The End of the Web, Search, and Computer as We Know It

The End of the Web, Search, and Com­puter as We Know It:

parisle­mon:

I think about what constantly-flowing infor­ma­tion means for blog­ging. In some ways this is Twit­ter, Insta­gram, Tum­blr, etc. But what if some­one started a stand-alone blog that wasn’t a series of posts, but rather a con­tin­u­ous stream of blurbs, almost like chat. For exam­ple: “I just heard…” or “Microsoft launch­ing this is stu­pid, here’s why…” — things like that. More like an always-on live blog, I guess.

It’s sort of strange to me that blogs are still based around the idea of fully-formed arti­cles of old. This works well for some con­tent, but I don’t see why it has to be that way for all con­tent. The real-time com­mu­ni­ca­tion aspect of the web should be uti­lized more, espe­cially in a mobile world.

Peo­ple aren’t going to want to sit on one page all day, espe­cially if there’s noth­ing new com­ing in for a bit. But push noti­fi­ca­tions could alle­vi­ate this as could Twit­ter as a noti­fi­ca­tion layer. And with mul­ti­ple peo­ple on “shift” doing updates, there could always be fresh con­tent, com­ing in real time.

Just think­ing out loud here.

Good out loud think­ing from MG about where blogging’s going. I’ve real­ized for while now that I’m much more likely to use Twit­ter and Tum­blr to share small snip­pets that aren’t worth a fully-formed post. What I’ve also real­ized is that I’m more likely to add com­men­tary to that link share (as I’m doing now) so that it effec­tively becomes a blog post.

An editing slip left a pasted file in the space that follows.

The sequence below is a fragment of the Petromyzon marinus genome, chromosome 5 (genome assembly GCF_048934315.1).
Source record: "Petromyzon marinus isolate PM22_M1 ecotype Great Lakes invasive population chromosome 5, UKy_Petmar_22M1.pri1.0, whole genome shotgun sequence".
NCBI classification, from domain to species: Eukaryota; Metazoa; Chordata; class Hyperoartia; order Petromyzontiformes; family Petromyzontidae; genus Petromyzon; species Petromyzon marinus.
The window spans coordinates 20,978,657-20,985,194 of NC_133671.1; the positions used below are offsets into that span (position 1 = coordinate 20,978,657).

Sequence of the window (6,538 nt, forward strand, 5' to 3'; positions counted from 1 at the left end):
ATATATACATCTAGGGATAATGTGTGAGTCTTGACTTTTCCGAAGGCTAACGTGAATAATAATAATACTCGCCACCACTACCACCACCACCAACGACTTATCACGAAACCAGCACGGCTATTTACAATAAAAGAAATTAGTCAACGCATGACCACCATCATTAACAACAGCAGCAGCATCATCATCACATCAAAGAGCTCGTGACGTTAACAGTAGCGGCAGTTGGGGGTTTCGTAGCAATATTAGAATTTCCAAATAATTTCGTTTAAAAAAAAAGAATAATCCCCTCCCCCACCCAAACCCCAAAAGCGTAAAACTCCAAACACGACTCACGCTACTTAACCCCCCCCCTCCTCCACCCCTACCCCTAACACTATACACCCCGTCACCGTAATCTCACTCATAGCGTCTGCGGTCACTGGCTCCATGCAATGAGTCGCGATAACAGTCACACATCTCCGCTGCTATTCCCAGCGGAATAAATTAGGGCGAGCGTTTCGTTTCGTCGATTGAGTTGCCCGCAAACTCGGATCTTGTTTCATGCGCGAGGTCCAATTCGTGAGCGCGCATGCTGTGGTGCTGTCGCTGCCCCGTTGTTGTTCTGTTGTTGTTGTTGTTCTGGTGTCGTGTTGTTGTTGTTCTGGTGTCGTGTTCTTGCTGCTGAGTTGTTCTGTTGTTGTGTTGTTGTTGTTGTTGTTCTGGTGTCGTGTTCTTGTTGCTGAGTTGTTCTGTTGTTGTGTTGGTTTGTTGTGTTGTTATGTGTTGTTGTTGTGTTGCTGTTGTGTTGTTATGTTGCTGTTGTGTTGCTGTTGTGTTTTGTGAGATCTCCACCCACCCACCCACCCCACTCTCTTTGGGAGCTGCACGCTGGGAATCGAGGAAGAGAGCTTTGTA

Because of this I’m seri­ously con­sid­er­ing archiv­ing my almost ten year old blog (care­fully pre­serv­ing com­ment threads if at a pos­si­ble) and installing my Tum­blr on the Quak​er​Ran​ter​.org domain.

  • http://www.facebook.com/jon.watts.personal Jon Watts

    Inter­est­ing… do you mean that there is no longer a place for the “fully-formed arti­cle of old”?

    • http://www.martinkelley.com/ Mar­tin Kelley

      No, just that it’s not nec­es­sar­ily most of the social con­tent I pro­duce. I do a lot of cura­tion (but then always have since my first proto-blog in 1997) and it’s the find­ing, shar­ing and com­ment­ing that is the “value added” por­tion of my sharing.

      And look at this very piece: linked to by Simon S-L, com­mented on by you: this, yet it is a trainj com­ment from Flip­board, posted to Tum­blr and then auto­mat­i­cally reblogged via an Ifttt recipe (https://​ifttt​.com/​m​y​r​e​c​i​p​e​s​/​p​e​r​s​o​n​a​l​/​2​7​5​7​294) to this Word­Press site. Really, why not just admit that Tumblr’s my blog and moth­ball the Word­Press as an archive?